Tuesday, June 17, 2014

What you're seeing as the title of this post, provided that the little "v" type symbol over the "z" showed up, (and I can't type the name of that symbol without using it in its own name) is pronounced in Slovak something like "oozh" where the "oo" has the sound it has in "book" rather than "boon."


 In English "už" traslates to "already," but there's more to it that is somewhat idiomatic, at least for how it's used in my family.  I have never heard it used in a positive sense as in, "It's time for the party already!" but rather always with a built in sense of regret as in a Slovak dirge that was often sung graveside.  In "Už Idem do Hrobu" (Already I Am Going to the Grave) there is what has to be the deepest sense of regret expressed in that "už" as there can possibly be.  "Already, my life is over!"  And that's how I've always heard the word used - with a heaping helping of regret thrown in, or in another sense that I'll explain in just a minute.


And thus this enigma that is me (That "me" should be "I" because of the linking verb requiring a subjective case complement, but I'm out of school now.) isn't even out of school for a week, but is feeling a tickle of už in having already had my first full day off, the breakfast that I'd looked forward to for months eaten, my first weekend off, and my first couple of scooter days of the summer spent.  I heave a sigh in realizing that some of my vacation is already behind me, rather than looking forward to the many days to come of sleeping late and tending to few responsibilities.  


Here comes the other connotation of "už.!  It was my daddy who always used it this way.  When I'd do something prematurely, or hurriedly, either because of a ridiculous amount of enthusiasm that couldn't be contained, or in haste to get something distasteful over with, I'd hear his booming voice.  "Už!"  It always stopped me in my tracks to reconsider how I was going about doing what I was doing and how I'd need to adjust my attitude, my speed, or both.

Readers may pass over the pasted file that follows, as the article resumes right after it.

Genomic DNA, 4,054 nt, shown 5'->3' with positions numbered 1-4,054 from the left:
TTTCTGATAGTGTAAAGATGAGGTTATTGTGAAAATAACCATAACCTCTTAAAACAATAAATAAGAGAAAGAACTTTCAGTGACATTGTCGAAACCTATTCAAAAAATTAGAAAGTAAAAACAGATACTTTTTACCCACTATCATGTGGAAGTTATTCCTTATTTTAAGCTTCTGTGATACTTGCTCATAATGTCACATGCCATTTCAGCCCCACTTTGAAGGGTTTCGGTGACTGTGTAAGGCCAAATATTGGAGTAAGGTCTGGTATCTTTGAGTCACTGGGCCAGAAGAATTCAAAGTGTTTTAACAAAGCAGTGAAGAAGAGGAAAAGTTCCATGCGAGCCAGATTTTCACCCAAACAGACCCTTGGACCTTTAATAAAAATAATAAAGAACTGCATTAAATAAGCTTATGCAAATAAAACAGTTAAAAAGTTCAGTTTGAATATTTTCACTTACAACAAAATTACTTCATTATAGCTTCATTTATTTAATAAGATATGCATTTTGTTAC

I can hear that voice of his even now, admonishing me to stop looking behind me at what's past, and to stop lamenting the future when soon enough I'll return to work.  And his isn't the only voice.  Loved ones who know me well enough can command in a single raised eyebrow the same attention as Dad's commanding bellow.


So, I'm going to do my best to live in the present this summer.  To savor every minute of this blessed freedom as I can while it's here and now.  Until my Slovak kicks in.

2 comments:

Doug Klassen said...

Could be worse, Joe, you could be doing 40+ hour weeks in a steel mill and then get just two weeks off before you go back to the heat, the sweat, and the danger.

Rejoice, my friend, you have it very, very good.

bob skoot said...

Joe:

I wished that I had every summer off, just like you

bob
Riding the Wet Coast